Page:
An extraordinary political melodrama about liberation struggles in colonial settings, produced by its female star and released at the same time as Mehboob Kahn’s Mother India, with which it would ideally be programmed. It would also make a fantastic double bill with Gillo Pontecorvo The Battle of Algiers (1966), which also features the character of Jamila. When we began this podcast I was a bit anxious that we weren’t knowledgeable enough on Chahine’s oeuvre to say anything worth listening to. But as I’ve began reading the literature on Chahine, I realise that what we know and can bring to the table is a knowledge of film history and film aesthetics. None of the books on Chahine I’ve read, for example, mention the influence of Gone With the Wind on this film — extraordinarily interesting in the light of current discussions of the film — and we are beginning to dig out patterning: the melodramatic mode, the politics that underpin, the extraordinary long takes often shot in and for depth, the filming from the inside out, the mobile camera, the ease with which affect is generated, the cinephilia through which one sees and where one detects the influence of Dreyer’s Joan of Arc (1928), Sirk’s mise-en-scène, American post-war musicals; the homoeroticism more evident in some film than others but always a running thread; the filming of individuals with crowds, which are often depicted as community but also shown to turn against the individual. This is a film based on a true story and filmed in the heat of the moment where the fate of the heroine was not yet settled. It’s an extraordinary film that once more raises questions regarding the relations between political cinema and film form. We highly recommend it.
The podcast can be listened to below:
The film can be seen below
Some of you may find useful the 2019 Ritrovato Catalogue on Jamila, The Algerian, with its plot summary and credit listings:
Bette Davis’ recompense for having missed out on Gone With the Wind; one of her greatest hits; a legendary performance that’s still the gold standard for screen acting. The film’s themes – the conflict between North and South, the battle of the sexes, the constraints of societal morays on individual identity and expression, the price women pay for over-stepping those limits – all are expressively explored. William Wyler directs with great fluidity — the camera always seems to be craning, gliding, moving in, accenting – and in depth. Yet, it feels restrained – or rather, right: it never feels too much.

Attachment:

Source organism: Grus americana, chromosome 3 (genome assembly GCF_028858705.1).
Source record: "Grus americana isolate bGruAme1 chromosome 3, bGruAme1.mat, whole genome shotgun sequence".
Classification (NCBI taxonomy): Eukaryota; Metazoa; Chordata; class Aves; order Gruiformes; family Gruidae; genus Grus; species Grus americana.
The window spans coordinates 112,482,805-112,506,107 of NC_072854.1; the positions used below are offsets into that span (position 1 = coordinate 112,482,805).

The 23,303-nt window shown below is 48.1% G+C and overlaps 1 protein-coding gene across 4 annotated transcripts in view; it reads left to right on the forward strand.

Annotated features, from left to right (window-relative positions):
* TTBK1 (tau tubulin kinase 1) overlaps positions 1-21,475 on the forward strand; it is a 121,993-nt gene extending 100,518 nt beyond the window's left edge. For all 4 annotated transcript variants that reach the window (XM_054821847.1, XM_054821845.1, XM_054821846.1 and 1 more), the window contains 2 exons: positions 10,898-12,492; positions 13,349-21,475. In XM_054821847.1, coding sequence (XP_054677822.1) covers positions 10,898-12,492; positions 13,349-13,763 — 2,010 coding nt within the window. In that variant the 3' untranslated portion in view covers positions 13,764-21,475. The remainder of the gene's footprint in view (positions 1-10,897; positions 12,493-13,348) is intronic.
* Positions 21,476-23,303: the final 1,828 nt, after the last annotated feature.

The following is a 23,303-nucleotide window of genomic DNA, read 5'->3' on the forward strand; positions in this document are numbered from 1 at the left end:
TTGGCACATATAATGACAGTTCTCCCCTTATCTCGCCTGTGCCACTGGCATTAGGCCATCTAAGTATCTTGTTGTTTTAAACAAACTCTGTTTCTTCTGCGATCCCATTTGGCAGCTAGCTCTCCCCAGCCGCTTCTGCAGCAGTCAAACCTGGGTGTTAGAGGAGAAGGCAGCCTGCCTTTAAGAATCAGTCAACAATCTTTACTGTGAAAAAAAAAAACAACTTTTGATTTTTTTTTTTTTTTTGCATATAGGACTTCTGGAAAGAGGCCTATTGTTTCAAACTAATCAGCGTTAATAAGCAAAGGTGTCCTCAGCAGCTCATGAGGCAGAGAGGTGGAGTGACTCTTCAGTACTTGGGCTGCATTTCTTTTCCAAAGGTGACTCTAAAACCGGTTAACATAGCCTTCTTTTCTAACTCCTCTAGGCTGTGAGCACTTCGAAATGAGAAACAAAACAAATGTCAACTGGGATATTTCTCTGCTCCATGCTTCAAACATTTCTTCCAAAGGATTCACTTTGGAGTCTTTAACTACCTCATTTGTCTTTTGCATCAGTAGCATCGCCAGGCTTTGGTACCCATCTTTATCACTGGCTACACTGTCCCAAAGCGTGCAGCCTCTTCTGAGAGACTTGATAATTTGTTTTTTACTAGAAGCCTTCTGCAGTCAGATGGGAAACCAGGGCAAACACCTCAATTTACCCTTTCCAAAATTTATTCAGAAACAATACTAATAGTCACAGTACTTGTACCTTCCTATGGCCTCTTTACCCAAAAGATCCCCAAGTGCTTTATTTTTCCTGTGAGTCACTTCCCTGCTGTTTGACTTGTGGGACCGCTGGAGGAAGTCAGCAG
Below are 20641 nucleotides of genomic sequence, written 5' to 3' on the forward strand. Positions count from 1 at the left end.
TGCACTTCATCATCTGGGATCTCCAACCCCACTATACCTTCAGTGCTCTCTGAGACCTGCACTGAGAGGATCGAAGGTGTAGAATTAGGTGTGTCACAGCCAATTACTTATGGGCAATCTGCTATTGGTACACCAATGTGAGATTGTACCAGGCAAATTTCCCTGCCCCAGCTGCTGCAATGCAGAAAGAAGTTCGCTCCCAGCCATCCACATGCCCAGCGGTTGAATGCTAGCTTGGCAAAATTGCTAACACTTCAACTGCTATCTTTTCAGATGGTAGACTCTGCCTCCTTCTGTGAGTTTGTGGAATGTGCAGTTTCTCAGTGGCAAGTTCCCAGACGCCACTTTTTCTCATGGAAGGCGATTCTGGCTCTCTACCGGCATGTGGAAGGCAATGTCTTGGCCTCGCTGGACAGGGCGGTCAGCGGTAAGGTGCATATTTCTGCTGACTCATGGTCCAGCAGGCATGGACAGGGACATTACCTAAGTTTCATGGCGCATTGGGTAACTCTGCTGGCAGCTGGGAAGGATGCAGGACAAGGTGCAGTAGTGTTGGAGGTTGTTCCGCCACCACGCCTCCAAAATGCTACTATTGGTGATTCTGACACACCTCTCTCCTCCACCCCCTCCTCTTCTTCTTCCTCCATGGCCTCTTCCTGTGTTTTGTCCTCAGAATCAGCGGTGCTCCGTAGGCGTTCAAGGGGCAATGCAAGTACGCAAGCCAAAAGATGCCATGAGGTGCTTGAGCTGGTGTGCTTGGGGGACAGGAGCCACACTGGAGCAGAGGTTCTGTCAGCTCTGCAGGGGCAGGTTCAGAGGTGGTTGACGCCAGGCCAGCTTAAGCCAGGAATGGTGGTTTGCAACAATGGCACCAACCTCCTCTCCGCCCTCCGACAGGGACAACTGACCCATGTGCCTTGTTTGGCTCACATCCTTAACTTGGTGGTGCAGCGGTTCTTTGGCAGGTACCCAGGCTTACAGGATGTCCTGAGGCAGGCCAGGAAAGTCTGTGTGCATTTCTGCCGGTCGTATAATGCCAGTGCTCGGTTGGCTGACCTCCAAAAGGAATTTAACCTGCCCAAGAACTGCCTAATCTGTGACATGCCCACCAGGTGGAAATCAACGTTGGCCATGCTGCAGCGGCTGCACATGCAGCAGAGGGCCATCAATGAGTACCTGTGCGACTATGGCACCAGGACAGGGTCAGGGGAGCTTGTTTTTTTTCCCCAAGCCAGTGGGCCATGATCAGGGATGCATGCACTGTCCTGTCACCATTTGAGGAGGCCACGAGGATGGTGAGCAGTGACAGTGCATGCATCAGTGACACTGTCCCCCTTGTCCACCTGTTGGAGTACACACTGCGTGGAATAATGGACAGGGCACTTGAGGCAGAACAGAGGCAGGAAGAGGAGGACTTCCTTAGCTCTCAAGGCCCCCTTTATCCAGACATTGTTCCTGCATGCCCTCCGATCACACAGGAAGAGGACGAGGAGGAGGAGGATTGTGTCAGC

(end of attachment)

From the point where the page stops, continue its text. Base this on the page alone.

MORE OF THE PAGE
Watching the film is an immersive experience, as if one is drifting into a cloud of pure emotion, probably lifted there by Max Steiner’s score. The realm of feeling – complex, understandable, contradictory, ours – feels right on the surface of the film; on its skin; and communicated from there to our own. It’s almost a great film. What stops it from being so in my view is all the happy-clappy slaves singing their joy at the Halcyon plantation. This is by no means the worst offender in its time. In fact one can argue that there’s a context in which it can be seen as liberal and progressive. But it does offend current eyes and ears, at least mine.
And yet here is also Davis’ Julie, one of her most popular and celebrated performances, goading Pres (Henry Fonda), challenging his masculinity, confronting convention, proud, arrogant, spoiled, then humiliated and suffering. She’s great, a witch – we don’t know how she achieves what she does; how she communicates such complexity so clearly — and completely bewitching in all her legendary moments: getting off her horse, choosing the red dress, the ball sequence, goading Pres with his ‘stick’ in a phallic battle she wins, the humiliation of her attempts to win him back, her final self-abnegation at the end. A must for anyone interested in great screen acting.
Orry Kelly’s costuming is better than Walter Plunkett’s for Gone With the Wind
The first of three Davis films directed by Wyler, the others being The Letter (1940) and The Little Foxes (1941)
For Gone With The Wind fans: There’s a lovely scene in L’armée des ombres/ Army of Shadows (Jean-Pierre Melville, 1969) where two heads of the French resistance — Phillipe Gerbier (Lino Ventura) and Luc Jardie (Paul Meurisse) — are in London for a meeting and they end up at the pictures watching Gone With the Wind (Victor Fleming, USA, 1939). As they come out of the cinema and onto the street, in probably the most brightly lit moment in the film, with the GWTW billboard shown in what looks like a brilliant Technicolour palette, Jardie says, ‘For the French the war will be over when they can read Le Canard enchaîné and see this marvellous film’. Once again entertainment, bright light and brilliant colour signifying the utopian hopes of a grey, war-torn London in a film about shadows, armies and resistance to existing realities.